Medicine, Nursing and Allied Health Professions

Fewer junior doctors are opting for a career in general practice.

Survey aims to understand why South West GPs are leaving their jobs

As the UK faces major challenges in sustaining the GP workforce, a new research project sets out to understand why some GPs are leaving their jobs to take early retirement or career breaks.

The ReGROUP project, led by the universities of Exeter and Bristol, is a comprehensive programme to develop strategies and policies for the NHS in seeking to support the GP workforce. It is funded by nearly £500,000 from the National Institute of Health Research (NIHR).

The Government has recognised that new approaches are needed to sustain the GP workforce over the next few years. The UK faces a potential shortage because of a number of factors, including fewer medical students and junior doctors opting for a career in general practice. In tandem, some experienced doctors are considering taking early retirement or a career break within the next five years, while a significant proportion of doctors taking a career break are not returning to the workforce, or are returning part-time. Meanwhile, the ageing general population has increasingly complex health needs, placing additional demands on GP time.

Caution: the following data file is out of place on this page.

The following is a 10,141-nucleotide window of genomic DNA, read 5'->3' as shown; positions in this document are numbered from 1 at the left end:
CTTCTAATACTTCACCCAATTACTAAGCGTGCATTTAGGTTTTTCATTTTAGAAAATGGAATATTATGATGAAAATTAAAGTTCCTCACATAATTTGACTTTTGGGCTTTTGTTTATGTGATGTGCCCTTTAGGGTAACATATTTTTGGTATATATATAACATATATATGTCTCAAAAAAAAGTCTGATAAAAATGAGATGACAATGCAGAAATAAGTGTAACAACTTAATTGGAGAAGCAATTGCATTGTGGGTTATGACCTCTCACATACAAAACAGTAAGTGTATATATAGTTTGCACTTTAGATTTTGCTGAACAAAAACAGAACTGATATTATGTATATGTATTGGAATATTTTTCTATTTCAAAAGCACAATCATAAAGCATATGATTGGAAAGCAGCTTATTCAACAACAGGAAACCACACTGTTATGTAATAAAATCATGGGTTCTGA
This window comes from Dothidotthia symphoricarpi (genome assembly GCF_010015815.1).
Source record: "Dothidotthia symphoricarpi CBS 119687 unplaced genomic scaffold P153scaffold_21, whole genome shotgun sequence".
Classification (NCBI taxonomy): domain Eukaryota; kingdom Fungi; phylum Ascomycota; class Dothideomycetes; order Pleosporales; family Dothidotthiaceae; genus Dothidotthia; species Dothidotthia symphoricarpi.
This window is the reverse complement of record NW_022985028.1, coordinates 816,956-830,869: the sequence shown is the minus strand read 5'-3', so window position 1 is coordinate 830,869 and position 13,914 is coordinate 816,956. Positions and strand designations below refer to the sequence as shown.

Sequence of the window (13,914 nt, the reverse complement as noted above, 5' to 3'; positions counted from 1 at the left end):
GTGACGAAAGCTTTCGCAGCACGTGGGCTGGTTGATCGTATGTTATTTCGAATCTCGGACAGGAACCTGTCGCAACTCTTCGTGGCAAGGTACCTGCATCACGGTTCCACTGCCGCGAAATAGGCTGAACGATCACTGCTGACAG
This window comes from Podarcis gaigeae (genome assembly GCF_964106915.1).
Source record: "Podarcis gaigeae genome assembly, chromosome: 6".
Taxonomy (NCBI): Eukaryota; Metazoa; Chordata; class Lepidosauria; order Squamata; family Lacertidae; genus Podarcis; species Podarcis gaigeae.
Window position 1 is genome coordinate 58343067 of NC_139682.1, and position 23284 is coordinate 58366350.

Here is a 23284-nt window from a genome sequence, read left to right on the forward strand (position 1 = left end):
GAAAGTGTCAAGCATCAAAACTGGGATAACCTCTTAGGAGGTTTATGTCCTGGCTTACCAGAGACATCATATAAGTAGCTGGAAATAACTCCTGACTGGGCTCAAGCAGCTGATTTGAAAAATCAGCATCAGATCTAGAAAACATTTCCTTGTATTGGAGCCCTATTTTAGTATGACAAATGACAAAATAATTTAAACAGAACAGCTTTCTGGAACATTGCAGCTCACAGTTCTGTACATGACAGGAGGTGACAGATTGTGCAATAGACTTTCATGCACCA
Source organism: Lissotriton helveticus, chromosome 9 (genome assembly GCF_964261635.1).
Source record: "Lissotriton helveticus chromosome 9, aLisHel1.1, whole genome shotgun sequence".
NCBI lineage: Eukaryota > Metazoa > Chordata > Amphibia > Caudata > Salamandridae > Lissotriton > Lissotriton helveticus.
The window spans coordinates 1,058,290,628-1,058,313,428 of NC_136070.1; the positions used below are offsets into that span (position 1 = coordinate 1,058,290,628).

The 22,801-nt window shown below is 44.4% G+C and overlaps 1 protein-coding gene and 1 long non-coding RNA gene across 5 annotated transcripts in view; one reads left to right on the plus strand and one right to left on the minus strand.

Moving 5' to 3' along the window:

John Campbell, Professor of Primary Care at the University of Exeter Medical School, who is also a GP, said: “We are addressing an urgent need for the NHS to better understand the reasons behind the loss of both experienced GPs and those taking a career break. This is important because it takes at least 10 years to train a GP, and recruiting sufficient numbers of trained GPs will not adequately fill the shortfall. It is therefore crucial to learn what support the current GP workforce wants and needs and to explore how this might be delivered. More GPs is not an immediate solution; understanding how we can support the workforce is essential.”

In April, a short workforce survey will be sent by post and by email to all GPs in the South West. The survey is supported by NHS England. The survey is an important part of the programme of research commissioned by the National Institute for Health Research.

Date: 13 May 2016

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